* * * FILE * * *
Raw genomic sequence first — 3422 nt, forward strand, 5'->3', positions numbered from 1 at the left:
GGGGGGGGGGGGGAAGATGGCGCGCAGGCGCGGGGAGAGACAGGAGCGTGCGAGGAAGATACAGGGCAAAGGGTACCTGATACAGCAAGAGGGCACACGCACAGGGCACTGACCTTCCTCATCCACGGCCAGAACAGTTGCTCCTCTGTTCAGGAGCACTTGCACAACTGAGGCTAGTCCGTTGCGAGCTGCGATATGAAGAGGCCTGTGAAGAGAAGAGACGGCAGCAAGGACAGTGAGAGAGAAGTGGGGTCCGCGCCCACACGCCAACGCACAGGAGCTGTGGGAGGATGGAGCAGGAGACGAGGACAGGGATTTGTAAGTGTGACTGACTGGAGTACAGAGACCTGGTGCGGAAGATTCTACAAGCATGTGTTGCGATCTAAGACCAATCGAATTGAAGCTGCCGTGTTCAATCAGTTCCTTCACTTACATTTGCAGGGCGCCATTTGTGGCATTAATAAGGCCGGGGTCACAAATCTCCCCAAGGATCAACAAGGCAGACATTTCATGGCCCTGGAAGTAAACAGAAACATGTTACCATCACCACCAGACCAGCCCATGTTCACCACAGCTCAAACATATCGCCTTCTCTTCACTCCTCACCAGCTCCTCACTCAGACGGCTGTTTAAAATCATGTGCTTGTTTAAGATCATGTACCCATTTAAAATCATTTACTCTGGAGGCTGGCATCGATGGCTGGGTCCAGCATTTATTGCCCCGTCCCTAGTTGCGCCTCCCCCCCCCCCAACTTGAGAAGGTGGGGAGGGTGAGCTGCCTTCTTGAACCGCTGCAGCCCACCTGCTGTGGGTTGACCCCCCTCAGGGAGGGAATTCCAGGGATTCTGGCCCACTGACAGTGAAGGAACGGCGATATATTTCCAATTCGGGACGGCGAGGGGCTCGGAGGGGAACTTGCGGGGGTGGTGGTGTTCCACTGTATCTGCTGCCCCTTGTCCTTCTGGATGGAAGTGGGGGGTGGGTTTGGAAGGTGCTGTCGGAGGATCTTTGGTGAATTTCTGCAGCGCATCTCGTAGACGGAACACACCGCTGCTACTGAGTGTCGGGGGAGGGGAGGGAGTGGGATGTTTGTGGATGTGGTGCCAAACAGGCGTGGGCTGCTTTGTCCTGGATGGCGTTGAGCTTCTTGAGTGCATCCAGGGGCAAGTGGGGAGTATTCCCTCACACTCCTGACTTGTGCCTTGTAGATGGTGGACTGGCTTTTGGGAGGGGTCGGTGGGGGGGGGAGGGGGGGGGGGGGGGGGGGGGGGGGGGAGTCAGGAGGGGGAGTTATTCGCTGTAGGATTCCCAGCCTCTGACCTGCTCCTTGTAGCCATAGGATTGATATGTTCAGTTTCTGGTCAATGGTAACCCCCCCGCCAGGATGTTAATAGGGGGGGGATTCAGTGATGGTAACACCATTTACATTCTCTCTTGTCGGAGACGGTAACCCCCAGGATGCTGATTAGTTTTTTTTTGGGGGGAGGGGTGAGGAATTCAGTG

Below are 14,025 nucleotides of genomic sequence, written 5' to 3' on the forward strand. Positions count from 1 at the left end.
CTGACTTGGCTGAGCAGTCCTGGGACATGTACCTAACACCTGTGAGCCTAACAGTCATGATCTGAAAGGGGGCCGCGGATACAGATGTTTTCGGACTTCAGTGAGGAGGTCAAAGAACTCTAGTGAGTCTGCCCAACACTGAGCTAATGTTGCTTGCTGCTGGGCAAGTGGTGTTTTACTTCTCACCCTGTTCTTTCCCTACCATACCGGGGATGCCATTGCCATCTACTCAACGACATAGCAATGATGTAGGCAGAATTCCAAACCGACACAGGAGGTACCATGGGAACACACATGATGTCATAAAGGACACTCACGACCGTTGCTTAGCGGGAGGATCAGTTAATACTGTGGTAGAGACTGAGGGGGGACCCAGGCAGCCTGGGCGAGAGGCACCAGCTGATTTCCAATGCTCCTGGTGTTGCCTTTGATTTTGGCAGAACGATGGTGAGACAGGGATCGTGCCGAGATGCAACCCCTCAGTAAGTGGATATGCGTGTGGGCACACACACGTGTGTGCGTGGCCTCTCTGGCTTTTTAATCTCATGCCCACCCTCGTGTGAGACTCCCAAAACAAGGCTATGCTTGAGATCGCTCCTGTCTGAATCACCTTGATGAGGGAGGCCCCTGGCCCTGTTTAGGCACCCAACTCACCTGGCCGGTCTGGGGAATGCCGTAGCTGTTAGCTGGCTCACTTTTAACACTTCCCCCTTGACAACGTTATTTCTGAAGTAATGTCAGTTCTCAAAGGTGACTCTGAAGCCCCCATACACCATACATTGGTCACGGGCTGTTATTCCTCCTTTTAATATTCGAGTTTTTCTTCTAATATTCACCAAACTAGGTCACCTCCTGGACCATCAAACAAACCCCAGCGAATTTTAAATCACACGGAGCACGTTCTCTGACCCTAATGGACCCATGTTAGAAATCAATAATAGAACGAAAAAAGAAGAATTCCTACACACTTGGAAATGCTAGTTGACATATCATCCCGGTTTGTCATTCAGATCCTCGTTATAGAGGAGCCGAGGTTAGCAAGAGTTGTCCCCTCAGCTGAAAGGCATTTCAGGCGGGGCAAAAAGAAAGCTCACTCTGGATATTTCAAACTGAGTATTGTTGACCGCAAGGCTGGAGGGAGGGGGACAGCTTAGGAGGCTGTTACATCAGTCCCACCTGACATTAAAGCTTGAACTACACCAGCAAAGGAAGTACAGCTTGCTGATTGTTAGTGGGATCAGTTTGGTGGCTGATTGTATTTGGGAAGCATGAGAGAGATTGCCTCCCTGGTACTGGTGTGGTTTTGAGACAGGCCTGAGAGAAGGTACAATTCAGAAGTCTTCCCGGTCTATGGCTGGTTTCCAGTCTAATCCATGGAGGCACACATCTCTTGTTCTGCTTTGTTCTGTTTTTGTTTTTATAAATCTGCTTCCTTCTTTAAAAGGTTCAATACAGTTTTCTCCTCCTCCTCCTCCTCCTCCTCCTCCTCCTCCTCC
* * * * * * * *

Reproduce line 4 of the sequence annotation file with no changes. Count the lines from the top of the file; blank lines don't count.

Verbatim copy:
CTGACTTGGCTGAGCAGTCCTGGGACATGTACCTAACACCTGTGAGCCTAACAGTCATGATCTGAAAGGGGGCCGCGGATACAGATGTTTTCGGACTTCAGTGAGGAGGTCAAAGAACTCTAGTGAGTCTGCCCAACACTGAGCTAATGTTGCTTGCTGCTGGGCAAGTGGTGTTTTACTTCTCACCCTGTTCTTTCCCTACCATACCGGGGATGCCATTGCCATCTACTCAACGACATAGCAATGATGTAGGCAGAATTCCAAACCGACACAGGAGGTACCATGGGAACACACATGATGTCATAAAGGACACTCACGACCGTTGCTTAGCGGGAGGATCAGTTAATACTGTGGTAGAGACTGAGGGGGGACCCAGGCAGCCTGGGCGAGAGGCACCAGCTGATTTCCAATGCTCCTGGTGTTGCCTTTGATTTTGGCAGAACGATGGTGAGACAGGGATCGTGCCGAGATGCAACCCCTCAGTAAGTGGATATGCGTGTGGGCACACACACGTGTGTGCGTGGCCTCTCTGGCTTTTTAATCTCATGCCCACCCTCGTGTGAGACTCCCAAAACAAGGCTATGCTTGAGATCGCTCCTGTCTGAATCACCTTGATGAGGGAGGCCCCTGGCCCTGTTTAGGCACCCAACTCACCTGGCCGGTCTGGGGAATGCCGTAGCTGTTAGCTGGCTCACTTTTAACACTTCCCCCTTGACAACGTTATTTCTGAAGTAATGTCAGTTCTCAAAGGTGACTCTGAAGCCCCCATACACCATACATTGGTCACGGGCTGTTATTCCTCCTTTTAATATTCGAGTTTTTCTTCTAATATTCACCAAACTAGGTCACCTCCTGGACCATCAAACAAACCCCAGCGAATTTTAAATCACACGGAGCACGTTCTCTGACCCTAATGGACCCATGTTAGAAATCAATAATAGAACGAAAAAAGAAGAATTCCTACACACTTGGAAATGCTAGTTGACATATCATCCCGGTTTGTCATTCAGATCCTCGTTATAGAGGAGCCGAGGTTAGCAAGAGTTGTCCCCTCAGCTGAAAGGCATTTCAGGCGGGGCAAAAAGAAAGCTCACTCTGGATATTTCAAACTGAGTATTGTTGACCGCAAGGCTGGAGGGAGGGGGACAGCTTAGGAGGCTGTTACATCAGTCCCACCTGACATTAAAGCTTGAACTACACCAGCAAAGGAAGTACAGCTTGCTGATTGTTAGTGGGATCAGTTTGGTGGCTGATTGTATTTGGGAAGCATGAGAGAGATTGCCTCCCTGGTACTGGTGTGGTTTTGAGACAGGCCTGAGAGAAGGTACAATTCAGAAGTCTTCCCGGTCTATGGCTGGTTTCCAGTCTAATCCATGGAGGCACACATCTCTTGTTCTGCTTTGTTCTGTTTTTGTTTTTATAAATCTGCTTCCTTCTTTAAAAGGTTCAATACAGTTTTCTCCTCCTCCTCCTCCTCCTCCTCCTCCTCCTCCTCC